The communist hypothesis has known two great stages, and I propose that we’re entering into a third phase of its existence. The communist hypothesis established itself on a vast scale between the 1848 revolutions and the Paris Commune (1871). The dominant themes then were those of the workers’ movement and insurrection. Then there was a long interval, lasting almost forty years (from 1871 to 1905), which corresponds to the apex of European imperialism and the systematic plunder of numerous regions of the planet. The sequence that goes from 1905 to 1976 (Cultural Revolution in China) is the second sequence of the effectuation of the communist hypothesis. Its dominant theme is the theme of the party, accompanied by its main (and unquestionable) slogan: discipline is the only weapon of those who have nothing. From 1976 to today, there is a second period of reactive stabilization, a period in which we still live, during which we have witnessed the collapse of the single-party socialist dictatorships created in the second sequence.

I am convinced that a third historical sequence of the communist hypothesis will inevitably open up, different from the two previous ones, but paradoxically closer to the first than the second. This sequence will share with the sequence that prevailed in the nineteenth century that fact that what is at stake in it is the very existence of the communist hypothesis, which today is almost universally denied. It is possible to define what, along with others, I am attempting as preliminary efforts aimed at the reestablishment of the communist hypothesis and the deployment of its third epoch.

What we need, in these early days of the third sequence of existence of the communist hypothesis, is a provisional morality for a disoriented time. It’s a matter of minimally maintaining a consistent subjective figure, without being able to rely on the communist hypothesis, which has yet to be re-established on a grand scale. It is necessary to find a real point to hold, whatever the cost, an ‘impossible’ point that cannot be inscribed in the law of the situation. We must hold a real point of this type and organize its consequences.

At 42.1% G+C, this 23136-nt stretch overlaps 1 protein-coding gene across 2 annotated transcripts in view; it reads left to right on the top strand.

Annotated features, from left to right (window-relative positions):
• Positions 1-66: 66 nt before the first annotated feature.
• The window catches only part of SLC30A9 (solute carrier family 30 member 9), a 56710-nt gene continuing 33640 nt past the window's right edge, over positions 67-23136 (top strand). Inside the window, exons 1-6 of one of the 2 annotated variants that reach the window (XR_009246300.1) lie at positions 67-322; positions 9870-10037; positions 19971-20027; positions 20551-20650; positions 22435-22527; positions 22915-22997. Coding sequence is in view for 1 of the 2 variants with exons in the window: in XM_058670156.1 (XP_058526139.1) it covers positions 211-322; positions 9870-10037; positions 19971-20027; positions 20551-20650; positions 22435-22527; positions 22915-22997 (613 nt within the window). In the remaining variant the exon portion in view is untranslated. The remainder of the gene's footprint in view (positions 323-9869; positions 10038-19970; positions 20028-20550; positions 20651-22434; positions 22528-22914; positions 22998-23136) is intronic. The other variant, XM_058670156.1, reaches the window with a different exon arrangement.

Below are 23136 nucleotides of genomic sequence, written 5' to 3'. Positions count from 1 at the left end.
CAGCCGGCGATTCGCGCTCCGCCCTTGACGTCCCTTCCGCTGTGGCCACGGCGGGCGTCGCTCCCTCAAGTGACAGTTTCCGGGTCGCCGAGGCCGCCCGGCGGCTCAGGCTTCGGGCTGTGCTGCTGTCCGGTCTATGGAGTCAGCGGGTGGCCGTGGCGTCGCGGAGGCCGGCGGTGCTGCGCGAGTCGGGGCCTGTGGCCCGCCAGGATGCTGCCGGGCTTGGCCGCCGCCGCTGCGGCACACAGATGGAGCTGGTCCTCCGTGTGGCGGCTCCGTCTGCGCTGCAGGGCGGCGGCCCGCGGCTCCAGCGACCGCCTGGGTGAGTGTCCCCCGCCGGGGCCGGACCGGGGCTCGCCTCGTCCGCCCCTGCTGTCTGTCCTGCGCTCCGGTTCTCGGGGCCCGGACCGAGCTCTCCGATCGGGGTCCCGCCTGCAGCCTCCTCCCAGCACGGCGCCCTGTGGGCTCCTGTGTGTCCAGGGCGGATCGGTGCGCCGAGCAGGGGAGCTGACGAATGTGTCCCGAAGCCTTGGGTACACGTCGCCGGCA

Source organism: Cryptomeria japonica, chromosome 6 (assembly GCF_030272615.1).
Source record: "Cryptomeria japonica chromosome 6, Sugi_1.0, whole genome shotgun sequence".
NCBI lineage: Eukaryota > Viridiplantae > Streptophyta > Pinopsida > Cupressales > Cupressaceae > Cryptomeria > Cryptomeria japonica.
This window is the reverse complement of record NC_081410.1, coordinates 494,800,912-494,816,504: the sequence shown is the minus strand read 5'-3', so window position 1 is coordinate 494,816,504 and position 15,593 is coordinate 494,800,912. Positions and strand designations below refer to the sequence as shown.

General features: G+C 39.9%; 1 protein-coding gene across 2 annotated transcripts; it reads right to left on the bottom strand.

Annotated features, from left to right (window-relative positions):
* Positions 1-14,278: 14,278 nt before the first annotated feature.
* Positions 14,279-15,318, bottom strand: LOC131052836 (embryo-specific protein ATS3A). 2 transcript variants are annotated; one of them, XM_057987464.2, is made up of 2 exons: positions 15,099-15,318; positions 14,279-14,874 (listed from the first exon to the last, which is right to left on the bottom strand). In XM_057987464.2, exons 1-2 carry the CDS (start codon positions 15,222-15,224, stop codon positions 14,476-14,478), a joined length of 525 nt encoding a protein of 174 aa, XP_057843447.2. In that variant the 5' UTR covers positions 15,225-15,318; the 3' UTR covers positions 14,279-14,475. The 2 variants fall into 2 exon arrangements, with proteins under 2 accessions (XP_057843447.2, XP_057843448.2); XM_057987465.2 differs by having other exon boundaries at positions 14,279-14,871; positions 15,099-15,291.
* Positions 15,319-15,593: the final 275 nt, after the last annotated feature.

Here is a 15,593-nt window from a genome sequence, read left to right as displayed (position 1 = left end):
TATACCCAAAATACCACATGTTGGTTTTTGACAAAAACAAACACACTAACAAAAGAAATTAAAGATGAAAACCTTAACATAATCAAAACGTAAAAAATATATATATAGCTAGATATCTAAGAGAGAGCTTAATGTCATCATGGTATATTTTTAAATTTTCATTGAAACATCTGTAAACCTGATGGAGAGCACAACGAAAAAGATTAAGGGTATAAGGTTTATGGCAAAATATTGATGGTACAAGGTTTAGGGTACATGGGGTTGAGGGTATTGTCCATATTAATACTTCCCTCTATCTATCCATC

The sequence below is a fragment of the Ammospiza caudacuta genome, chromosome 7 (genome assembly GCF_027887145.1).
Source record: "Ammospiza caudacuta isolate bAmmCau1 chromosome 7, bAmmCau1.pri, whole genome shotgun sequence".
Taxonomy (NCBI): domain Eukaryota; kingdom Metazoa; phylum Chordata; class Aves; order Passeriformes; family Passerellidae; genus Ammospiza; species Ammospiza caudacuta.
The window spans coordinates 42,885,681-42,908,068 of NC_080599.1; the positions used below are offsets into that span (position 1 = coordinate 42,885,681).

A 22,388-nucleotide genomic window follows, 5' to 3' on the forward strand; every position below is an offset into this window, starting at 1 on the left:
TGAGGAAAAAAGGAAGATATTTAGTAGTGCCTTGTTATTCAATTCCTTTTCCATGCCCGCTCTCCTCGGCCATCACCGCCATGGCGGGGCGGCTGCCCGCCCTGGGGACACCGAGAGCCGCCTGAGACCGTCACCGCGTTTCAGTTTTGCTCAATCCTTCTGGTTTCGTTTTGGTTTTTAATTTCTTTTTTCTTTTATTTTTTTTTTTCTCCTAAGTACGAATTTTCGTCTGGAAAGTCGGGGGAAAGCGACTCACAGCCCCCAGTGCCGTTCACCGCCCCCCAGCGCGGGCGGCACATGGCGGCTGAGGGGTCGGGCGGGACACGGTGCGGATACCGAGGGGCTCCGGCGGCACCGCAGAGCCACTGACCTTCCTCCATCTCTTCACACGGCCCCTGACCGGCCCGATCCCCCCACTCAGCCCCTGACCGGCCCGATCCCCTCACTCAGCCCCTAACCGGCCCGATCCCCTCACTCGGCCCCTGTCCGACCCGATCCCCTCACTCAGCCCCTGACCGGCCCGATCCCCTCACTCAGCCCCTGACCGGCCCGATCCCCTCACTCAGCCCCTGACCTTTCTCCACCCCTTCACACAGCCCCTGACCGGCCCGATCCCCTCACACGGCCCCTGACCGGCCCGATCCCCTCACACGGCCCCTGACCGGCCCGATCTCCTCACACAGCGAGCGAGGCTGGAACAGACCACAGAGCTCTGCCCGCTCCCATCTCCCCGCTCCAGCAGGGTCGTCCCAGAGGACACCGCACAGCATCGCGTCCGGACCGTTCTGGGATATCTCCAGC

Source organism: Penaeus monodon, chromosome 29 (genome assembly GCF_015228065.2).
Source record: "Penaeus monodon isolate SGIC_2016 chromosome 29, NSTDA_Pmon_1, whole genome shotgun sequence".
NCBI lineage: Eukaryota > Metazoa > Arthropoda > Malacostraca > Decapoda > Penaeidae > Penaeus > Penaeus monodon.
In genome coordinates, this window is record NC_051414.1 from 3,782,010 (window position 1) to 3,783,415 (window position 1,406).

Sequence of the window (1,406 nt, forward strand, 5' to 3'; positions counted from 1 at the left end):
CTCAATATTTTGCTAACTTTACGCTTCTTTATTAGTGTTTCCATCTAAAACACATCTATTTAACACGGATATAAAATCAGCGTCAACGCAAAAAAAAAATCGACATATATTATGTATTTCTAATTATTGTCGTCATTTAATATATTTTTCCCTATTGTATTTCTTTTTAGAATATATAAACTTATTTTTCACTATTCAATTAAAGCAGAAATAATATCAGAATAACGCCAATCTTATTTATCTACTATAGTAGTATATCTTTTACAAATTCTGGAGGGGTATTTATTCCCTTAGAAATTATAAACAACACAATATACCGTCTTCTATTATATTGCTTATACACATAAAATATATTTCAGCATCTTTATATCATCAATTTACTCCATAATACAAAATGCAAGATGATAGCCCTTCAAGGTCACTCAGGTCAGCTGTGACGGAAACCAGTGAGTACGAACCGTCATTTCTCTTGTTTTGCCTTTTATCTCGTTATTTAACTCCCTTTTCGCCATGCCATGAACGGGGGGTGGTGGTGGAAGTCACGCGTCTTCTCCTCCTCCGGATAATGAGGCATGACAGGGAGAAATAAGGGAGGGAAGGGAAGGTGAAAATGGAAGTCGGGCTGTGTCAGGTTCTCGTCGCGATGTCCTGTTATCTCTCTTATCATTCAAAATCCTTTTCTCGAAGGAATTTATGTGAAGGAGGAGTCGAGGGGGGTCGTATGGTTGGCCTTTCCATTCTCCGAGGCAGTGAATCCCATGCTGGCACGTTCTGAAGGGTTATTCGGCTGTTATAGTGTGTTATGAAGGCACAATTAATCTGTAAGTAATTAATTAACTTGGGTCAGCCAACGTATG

The living proof that our societies are obviously in-human is today the foreign undocumented worker: he is the sign, immanent to our situation, that there is only one world. To treat the foreign proletarian as though he came from another world, that is indeed the specific task of the ‘home office’ (ministère de l’identité nationale), which has its own police force (the ‘border police’). To affirm, against this apparatus of the state, that any undocumented worker belongs to the same world as us, and to draw the practical, egalitarian and militant consequences of this – that is an example of a type of provisional morality, a local orientation in keeping with the communist hypothesis, amid the global disorientation which only its reestablishment will be able to counter.

The principal virtue that we need is courage. This is not always the case: in other circumstances, other virtues may have priority. For instance, during the revolutionary war in China, Mao promoted patience as the cardinal virtue. But today, it is undeniably courage. Courage is the virtue that manifests itself, without regard for the laws of the world, by the endurance of the impossible. It’s a question of holding the impossible point without needing to account for the whole of the situation: courage, to the extent that it’s a matter of treating the point as such, is a local virtue. It partakes of a morality of the place, and its horizon is the slow reestablishment of the communist hypothesis.

Originally published in Le Monde, 13 February 2010. Translated by Alberto Toscano. Reproduced here from Infinite Thought